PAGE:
What should journalists know about fact checking?
What should journalists know about fact-checking?
Fact-checking is a skill and a talent that is no longer on the sidelines. As more information starts to get piled on the web, dedicated journalists and agencies are taking the time out to check what holds and what’s just noise.
As more journalists shift to the online platform, some practices can act as lifesavers. It's important to study and practice fact-checking exercises to give out quality content pieces and ensure authenticity. There are several tools out there that can be used to check the accuracy of information; however, it usually takes long hours and a keen eye to find any potential misinformation.
There are plenty of people who call “journalists.”A good one is always on the lookout for a “scoop” — new information or new interpretations of existing data. But for them, a scoop is worthless if it’s based on bogus or misinterpreted data. These folks know where to look for content and how to filter bad content from the good.
What should you look for?
With the rise in fake news, blind faith is probably not the high road to take. It’s important, as journalists, to actively seek authentic information and promote the same. This also includes calling out on fake news. As a journalist, you have access to a wide range of sources and information. More importantly, you know where to look.
Upon finding a story you may have doubts about - Ask the right questions. Does the story give you enough information to sell what it’s saying? Does it have additional information? Links, images, audio or visual recording, etc.
Verify - there’s no need to believe all that you read. Always take the extra step of verifying the information that is presented. If it’s a statistical number, an image, video recording, or even a quote - reach out to sources to verify if the information holds. Of course, as a journalist, doing this as a part of your story publishing process will ensure that you do not end up posting fake news.
Is it Believable?
While looking for content, you want to check whether the reporter of the specific story has done a good job reporting. Is the information all there? Does it answer all the questions? Especially when the story appears odd or “unbelievable”. Look for signs if you’re skeptical about the story.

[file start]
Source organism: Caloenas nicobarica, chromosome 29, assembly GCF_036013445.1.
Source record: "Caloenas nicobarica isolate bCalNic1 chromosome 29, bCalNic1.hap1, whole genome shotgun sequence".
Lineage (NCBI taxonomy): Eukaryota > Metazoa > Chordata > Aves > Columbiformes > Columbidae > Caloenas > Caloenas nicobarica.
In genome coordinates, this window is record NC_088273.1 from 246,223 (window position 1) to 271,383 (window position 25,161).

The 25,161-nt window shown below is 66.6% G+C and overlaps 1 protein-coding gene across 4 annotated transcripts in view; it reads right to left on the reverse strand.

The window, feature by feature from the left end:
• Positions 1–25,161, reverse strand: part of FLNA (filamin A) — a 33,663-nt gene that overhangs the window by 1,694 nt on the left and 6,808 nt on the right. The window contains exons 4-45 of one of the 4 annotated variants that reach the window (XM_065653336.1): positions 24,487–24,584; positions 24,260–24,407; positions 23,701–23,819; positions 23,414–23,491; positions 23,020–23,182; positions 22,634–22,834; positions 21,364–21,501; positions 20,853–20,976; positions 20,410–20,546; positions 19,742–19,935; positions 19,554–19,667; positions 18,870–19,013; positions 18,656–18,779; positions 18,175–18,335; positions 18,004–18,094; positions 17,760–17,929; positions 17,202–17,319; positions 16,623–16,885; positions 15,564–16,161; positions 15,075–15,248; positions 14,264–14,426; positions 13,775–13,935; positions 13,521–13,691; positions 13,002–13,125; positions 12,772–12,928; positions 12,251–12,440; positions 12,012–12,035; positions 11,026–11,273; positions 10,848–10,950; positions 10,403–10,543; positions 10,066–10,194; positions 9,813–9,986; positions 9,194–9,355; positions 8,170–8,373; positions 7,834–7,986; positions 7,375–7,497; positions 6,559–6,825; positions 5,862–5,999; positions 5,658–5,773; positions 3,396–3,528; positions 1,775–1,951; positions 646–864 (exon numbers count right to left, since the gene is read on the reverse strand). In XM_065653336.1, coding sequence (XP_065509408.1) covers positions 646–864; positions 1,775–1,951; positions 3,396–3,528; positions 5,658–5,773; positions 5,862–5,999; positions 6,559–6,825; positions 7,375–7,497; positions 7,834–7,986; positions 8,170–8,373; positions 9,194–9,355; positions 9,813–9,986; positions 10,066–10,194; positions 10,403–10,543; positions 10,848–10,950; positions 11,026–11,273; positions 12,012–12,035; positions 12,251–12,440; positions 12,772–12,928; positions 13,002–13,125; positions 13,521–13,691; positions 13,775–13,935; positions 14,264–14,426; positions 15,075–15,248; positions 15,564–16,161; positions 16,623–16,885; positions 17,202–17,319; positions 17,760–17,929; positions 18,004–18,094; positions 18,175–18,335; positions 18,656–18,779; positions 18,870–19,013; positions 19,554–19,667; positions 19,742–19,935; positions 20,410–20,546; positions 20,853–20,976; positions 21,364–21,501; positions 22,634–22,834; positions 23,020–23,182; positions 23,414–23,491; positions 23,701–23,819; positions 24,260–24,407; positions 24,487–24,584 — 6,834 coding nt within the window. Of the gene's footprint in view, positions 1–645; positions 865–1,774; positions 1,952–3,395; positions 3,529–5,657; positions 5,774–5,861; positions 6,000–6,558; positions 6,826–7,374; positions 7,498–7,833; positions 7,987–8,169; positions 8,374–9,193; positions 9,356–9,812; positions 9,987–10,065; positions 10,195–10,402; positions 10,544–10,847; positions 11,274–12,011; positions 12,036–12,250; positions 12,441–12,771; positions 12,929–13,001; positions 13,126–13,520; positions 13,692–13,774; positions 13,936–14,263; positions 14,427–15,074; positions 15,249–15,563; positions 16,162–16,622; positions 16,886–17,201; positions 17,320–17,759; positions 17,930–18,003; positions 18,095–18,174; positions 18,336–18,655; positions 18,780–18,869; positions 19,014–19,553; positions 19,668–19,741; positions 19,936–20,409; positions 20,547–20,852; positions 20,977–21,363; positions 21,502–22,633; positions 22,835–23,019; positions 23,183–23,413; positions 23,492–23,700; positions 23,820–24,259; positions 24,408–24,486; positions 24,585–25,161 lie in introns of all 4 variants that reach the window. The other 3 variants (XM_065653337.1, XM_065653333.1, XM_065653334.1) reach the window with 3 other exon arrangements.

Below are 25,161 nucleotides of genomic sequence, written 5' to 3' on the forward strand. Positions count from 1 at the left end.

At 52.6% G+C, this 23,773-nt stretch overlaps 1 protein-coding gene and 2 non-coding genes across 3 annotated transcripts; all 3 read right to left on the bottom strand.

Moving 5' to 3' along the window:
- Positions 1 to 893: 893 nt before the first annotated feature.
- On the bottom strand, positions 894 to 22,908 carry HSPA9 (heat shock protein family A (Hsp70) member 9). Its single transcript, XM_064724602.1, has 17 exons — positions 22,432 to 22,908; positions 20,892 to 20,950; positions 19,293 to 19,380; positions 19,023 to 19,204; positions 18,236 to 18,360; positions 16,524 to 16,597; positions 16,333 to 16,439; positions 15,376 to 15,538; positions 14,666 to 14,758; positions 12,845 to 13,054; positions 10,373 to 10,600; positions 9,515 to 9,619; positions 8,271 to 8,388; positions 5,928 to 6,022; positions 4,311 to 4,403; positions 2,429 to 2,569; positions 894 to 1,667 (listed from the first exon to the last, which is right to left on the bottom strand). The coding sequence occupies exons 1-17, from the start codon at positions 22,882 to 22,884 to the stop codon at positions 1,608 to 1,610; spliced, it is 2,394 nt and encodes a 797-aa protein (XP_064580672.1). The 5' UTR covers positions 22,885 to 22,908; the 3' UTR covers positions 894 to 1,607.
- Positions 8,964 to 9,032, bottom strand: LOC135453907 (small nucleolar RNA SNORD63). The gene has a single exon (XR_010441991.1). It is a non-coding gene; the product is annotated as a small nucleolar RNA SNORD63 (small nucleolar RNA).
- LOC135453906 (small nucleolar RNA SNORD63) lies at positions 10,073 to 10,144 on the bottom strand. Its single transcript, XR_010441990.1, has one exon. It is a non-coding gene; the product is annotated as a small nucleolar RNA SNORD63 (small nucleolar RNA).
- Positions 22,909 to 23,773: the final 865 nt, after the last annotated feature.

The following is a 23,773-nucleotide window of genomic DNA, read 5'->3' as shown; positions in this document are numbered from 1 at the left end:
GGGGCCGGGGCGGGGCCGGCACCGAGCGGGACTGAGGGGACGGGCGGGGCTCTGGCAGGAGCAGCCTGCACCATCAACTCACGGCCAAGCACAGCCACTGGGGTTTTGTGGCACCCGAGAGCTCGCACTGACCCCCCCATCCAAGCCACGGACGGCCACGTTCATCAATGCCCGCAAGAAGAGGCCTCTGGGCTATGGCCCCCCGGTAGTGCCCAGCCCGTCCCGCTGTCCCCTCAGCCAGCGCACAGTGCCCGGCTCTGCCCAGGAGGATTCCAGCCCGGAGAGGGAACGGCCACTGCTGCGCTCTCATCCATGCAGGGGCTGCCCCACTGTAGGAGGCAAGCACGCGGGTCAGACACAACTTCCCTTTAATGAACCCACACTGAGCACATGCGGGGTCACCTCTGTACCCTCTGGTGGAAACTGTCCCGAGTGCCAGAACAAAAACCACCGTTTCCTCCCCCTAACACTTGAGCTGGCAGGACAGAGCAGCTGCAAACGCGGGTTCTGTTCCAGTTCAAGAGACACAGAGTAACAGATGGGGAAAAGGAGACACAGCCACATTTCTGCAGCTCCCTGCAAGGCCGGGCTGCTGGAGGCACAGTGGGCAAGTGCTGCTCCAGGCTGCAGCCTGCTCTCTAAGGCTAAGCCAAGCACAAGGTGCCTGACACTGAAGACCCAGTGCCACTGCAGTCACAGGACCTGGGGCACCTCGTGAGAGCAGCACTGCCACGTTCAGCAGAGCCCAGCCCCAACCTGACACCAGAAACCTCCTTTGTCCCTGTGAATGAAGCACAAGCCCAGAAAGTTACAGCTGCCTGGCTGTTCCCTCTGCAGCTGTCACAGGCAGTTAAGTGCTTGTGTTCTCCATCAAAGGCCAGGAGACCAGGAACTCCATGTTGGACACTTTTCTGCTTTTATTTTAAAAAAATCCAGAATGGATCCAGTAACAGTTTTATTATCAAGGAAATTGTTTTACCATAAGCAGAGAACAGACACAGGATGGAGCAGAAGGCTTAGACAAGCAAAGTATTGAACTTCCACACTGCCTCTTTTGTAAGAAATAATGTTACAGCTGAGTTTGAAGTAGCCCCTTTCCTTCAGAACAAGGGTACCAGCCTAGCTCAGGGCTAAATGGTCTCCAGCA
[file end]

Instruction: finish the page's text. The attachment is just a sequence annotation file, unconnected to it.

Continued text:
Often when a reporter has authentic information, they try to convey all details to their readers to give them a 360-degree view of the situation. In cases where the reporter has delivered what they believe to be true, you will see some contradictions or loops. It’s important to look for blank spaces that don’t add up to identify a false stated story.
How certain can you be?
Official sites - government sites, global press agencies, global organizations, etc.
As a journalist, you can always use weasel words that show that you do not claim complete certainty. This allows scope for the growth of the story or information. This also means that you do not put wrong statements on your website.
It’s important to add to stories as well. If you don’t have enough information but want to break the story nonetheless, it’s a good idea to update your story as you collect more data. This ensures that the audience is made aware of the news - but only the bit that is verified.
Making use of audience engagement can also help with content verification. Having a proactive user base that verifies content, gives testimonials, personal accounts on relevant stories can help add flavor to the story. Users are informed and therefore having a comment section or some form of active feedback could facilitate fact-checking.